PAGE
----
The Find Friends app, does have draw backs. I don't look at it often anymore, due to the flaws. If I look and it can't find her, my mind goes straight to "she has turned off her GPS, where the hell is she!". In the early days, when that would happen, I would FaceTime her to make sure where she was. It's a double edged sword, I felt like it was making me crazy, so I try not look too often.
Male BS, D-day July 2015, trying to stay out of the dark.....
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Heidi
In the early days I found it easier to swing things around to think about what I could trust. And like so many things, I discovered that the person I needed to trust was myself. Agreeing to reconcile is a leap of faith, and even worse it's a leap of faith taken with somebody who tried to bring you down before. But I discovered that if I could trust myself, then I could take that leap.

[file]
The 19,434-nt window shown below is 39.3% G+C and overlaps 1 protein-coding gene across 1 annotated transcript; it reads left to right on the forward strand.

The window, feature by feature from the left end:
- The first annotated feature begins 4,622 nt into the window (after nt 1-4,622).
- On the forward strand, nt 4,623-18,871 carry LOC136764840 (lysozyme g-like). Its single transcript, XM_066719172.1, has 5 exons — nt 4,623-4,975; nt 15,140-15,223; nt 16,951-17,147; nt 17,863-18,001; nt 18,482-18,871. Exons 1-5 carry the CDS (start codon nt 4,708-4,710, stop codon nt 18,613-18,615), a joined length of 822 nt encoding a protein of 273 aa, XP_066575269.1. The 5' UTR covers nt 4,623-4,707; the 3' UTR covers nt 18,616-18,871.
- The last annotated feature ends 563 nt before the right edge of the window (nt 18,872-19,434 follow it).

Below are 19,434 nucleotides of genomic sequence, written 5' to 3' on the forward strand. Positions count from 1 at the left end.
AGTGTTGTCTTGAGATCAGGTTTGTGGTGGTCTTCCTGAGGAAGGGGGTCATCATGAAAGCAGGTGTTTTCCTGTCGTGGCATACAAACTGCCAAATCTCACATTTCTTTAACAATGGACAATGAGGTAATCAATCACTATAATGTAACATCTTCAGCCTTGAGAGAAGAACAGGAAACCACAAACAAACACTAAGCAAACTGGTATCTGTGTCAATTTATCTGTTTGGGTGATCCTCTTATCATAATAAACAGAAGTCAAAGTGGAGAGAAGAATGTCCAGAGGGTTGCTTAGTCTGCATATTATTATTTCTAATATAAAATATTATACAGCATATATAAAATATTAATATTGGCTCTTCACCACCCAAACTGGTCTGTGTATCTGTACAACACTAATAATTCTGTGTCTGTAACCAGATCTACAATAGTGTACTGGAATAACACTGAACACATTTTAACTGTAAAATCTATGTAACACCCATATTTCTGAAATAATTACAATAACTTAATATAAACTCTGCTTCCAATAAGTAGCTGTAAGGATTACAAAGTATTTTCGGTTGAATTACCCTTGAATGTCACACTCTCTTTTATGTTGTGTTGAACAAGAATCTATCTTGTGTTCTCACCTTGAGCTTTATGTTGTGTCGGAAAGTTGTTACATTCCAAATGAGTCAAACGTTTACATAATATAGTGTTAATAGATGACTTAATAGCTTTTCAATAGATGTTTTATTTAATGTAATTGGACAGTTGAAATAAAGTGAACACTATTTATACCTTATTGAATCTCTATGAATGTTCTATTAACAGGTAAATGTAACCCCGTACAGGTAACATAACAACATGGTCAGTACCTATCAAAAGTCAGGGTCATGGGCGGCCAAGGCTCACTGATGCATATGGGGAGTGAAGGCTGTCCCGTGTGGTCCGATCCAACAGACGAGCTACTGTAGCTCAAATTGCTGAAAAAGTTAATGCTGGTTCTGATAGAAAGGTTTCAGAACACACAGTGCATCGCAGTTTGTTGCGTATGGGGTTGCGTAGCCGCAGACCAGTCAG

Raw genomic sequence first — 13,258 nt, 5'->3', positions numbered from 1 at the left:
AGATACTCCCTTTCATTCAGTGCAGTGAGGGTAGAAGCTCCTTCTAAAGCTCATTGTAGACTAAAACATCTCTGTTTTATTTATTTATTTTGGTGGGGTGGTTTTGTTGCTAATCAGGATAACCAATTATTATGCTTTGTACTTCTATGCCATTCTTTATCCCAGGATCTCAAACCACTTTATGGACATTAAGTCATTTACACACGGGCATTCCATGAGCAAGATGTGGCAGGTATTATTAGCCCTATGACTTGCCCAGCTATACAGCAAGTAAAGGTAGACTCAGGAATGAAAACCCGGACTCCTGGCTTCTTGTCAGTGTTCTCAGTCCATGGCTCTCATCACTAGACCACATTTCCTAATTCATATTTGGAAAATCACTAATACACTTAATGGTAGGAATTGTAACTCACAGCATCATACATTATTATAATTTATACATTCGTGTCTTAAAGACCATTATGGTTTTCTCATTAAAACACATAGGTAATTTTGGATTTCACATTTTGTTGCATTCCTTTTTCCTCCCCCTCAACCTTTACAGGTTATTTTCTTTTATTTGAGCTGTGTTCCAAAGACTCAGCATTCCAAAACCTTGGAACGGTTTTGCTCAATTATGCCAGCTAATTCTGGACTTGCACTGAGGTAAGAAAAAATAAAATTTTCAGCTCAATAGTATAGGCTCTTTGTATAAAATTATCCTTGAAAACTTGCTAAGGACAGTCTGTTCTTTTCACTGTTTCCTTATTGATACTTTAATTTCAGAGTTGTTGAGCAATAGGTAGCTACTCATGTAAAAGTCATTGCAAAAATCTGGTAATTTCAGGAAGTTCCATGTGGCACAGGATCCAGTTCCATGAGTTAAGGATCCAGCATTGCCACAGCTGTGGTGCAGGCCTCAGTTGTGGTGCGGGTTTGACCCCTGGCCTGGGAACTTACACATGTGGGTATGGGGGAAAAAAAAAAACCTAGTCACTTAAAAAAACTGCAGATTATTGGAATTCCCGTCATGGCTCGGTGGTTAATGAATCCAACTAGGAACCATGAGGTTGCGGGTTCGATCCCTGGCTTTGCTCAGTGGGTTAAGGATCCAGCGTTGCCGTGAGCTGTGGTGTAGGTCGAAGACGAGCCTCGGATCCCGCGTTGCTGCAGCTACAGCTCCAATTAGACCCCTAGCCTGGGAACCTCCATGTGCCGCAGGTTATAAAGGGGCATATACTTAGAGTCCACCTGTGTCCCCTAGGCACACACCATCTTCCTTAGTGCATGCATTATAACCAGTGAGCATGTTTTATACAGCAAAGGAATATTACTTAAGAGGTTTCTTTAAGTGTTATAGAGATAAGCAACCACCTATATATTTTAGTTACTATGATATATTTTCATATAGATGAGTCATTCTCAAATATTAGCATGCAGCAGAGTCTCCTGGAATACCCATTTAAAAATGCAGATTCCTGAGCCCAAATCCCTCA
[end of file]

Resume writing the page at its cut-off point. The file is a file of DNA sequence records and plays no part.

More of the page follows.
I trusted myself that if the worst happened and he cheated again, I'd be okay.

I trusted myself that it was okay to take a risk. Even if all the odds were against me.

I learned to trust my gut instincts again. And now if something doesn't seem right, I speak up loudly.

The trust in my husband is slowly coming back. It will never be the blind trust I had before. It's a more knowing, wary trust. I don't believe he will cheat again, but if he does, I'll be okay. And somehow that's enough for me.
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Fionarob
Trust is something you cannot force and I think many of us BS are so desperate to feel that sense of trust again that we focus on it too much, I know I did.  I just wanted to experience that feeling again of having no doubts, no suspicions, not questioning the little things, my head not being ruled by doubt and anxiety.